The same can’t always be said for the game’s difficulty balancing, which occasionally falls completely out of whack during the most intense of these strategy missions. Enemies spawn at an alarming rate, and a failure to take a commanding advantage early on either devolves into an endlessly long battle of attraction in which defeat seems inevitable. It isn’t fun when this happens once, and having to repeat a fight only amplifies the frustration.
But those moments are rare, and they provide the only real blight on what otherwise is an exceptional example of how to take on multiple genres, do them proud, and tell a terrific story in the process. Schafer fans have every reason to be delighted yet again, but you need not know word one about the man to savor what he’s done here.
For: Playstation 3, Xbox 360 and Nintendo Wii
From: Loose Cannon Studios/Konami
ESRB Rating: Everyone 10+ (cartoon violence)
The technology is there, and the desire has been there since “SimCity” let armchair mayors destroy their own cities with natural disasters. So it’s a bit surprising that we had to wait this long for a game that lets us be a tornado and tear all that lay before us to smithereens.
At its core, and during its most satisfying moments, that’s precisely what “Tornado Outbreak” does. Each level starts you out as a tiny twister that’s no larger than a traffic cone. As you pick up smaller items, your funnel cloud grows, and the bigger you get, the larger the objects (or, in some cases, people) you can swoop up. Before long, you’re free to carve through entire buildings like they’re made of cotton.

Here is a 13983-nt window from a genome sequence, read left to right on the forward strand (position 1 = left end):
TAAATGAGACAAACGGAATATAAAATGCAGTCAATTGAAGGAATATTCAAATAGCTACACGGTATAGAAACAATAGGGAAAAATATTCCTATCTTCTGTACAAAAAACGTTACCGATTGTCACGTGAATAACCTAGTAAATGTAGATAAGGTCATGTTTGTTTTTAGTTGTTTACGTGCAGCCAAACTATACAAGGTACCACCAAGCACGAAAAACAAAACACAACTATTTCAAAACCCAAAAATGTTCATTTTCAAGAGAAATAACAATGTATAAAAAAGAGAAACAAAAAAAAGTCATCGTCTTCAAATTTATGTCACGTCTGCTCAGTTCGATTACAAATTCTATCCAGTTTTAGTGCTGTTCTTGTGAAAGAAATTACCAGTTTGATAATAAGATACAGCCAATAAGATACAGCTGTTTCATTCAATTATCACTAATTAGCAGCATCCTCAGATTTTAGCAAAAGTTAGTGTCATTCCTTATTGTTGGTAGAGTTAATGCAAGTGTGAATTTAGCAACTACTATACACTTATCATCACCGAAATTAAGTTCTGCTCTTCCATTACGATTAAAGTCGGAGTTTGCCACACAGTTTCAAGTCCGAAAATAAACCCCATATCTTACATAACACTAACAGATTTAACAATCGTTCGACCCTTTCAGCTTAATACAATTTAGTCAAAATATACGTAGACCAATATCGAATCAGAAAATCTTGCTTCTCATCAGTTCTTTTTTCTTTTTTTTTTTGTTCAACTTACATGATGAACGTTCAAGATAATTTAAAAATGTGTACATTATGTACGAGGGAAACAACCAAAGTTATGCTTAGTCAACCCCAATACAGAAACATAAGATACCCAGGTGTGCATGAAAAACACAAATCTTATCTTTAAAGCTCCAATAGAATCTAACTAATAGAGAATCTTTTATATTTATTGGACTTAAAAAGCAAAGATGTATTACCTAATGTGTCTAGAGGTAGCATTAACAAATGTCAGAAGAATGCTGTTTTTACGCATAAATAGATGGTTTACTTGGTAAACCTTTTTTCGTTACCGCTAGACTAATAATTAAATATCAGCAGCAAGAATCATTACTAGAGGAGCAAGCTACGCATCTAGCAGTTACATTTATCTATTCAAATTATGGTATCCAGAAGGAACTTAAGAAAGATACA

“Outbreak’s” gameplay sensibilities borrow heavily from those of “Katamari Damacy,” and the satisfaction of engulfing a world that dwarfed you only moments earlier is similarly pronounced. The cartoony graphical style would seem to hamper the game’s ability to satisfactorily illustrate the full destructive might of a tornado, but it does so only slightly.
“Outbreak” justifies the act of wrecking cities, parks and carnivals with a storyline that attempts to spin the exercise off as beneficial to the planet. It’s absurd, but the game actually makes it work by designing some likable characters and supplying them with a startlingly good voice cast. That, in turn, allows it to rationalize boss fights and other challenges that add variety to the general wreckage levels.